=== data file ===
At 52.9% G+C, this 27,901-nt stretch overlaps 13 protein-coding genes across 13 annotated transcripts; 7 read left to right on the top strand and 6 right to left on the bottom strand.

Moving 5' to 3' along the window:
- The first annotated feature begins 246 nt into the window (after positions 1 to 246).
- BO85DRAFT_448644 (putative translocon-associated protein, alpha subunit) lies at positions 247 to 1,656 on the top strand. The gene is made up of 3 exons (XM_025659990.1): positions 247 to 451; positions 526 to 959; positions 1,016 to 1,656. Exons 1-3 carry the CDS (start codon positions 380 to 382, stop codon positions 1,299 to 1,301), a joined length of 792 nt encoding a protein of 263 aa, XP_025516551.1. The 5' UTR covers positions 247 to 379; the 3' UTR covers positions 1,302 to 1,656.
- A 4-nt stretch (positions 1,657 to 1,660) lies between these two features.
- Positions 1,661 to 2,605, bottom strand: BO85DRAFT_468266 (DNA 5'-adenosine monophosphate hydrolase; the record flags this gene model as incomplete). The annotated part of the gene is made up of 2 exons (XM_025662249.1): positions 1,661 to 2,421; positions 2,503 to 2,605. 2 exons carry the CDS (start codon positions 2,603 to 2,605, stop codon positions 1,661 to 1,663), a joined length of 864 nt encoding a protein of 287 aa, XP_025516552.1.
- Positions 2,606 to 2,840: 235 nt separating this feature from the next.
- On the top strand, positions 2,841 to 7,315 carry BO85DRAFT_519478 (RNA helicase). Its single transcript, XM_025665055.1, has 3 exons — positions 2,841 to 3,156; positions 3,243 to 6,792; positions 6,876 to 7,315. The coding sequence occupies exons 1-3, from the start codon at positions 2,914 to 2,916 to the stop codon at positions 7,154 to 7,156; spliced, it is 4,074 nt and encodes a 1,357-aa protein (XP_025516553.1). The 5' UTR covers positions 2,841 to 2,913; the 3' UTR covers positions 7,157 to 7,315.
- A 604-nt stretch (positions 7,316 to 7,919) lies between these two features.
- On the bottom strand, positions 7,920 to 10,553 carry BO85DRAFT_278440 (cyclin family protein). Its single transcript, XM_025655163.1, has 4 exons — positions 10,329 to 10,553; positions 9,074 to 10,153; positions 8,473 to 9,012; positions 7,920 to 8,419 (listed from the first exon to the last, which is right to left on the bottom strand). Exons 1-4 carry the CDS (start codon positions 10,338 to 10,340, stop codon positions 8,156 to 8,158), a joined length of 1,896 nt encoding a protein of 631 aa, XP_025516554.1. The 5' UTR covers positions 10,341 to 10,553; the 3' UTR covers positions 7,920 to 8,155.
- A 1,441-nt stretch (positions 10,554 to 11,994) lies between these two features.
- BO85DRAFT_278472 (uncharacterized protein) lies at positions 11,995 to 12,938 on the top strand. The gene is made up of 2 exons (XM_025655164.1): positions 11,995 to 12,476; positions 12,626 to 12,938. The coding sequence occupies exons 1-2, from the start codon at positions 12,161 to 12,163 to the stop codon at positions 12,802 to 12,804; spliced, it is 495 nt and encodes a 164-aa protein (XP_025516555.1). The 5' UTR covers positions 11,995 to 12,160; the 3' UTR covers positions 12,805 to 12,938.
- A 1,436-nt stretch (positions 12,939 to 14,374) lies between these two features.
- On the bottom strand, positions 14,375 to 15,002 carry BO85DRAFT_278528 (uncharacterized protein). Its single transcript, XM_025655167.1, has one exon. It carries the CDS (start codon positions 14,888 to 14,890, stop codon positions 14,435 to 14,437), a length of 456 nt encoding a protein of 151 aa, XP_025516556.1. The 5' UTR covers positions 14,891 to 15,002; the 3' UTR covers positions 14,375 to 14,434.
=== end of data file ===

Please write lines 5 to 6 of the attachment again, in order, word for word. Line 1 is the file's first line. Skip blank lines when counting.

- A 4-nt stretch (positions 1,657 to 1,660) lies between these two features.
- Positions 1,661 to 2,605, bottom strand: BO85DRAFT_468266 (DNA 5'-adenosine monophosphate hydrolase; the record flags this gene model as incomplete). The annotated part of the gene is made up of 2 exons (XM_025662249.1): positions 1,661 to 2,421; positions 2,503 to 2,605. 2 exons carry the CDS (start codon positions 2,603 to 2,605, stop codon positions 1,661 to 1,663), a joined length of 864 nt encoding a protein of 287 aa, XP_025516552.1.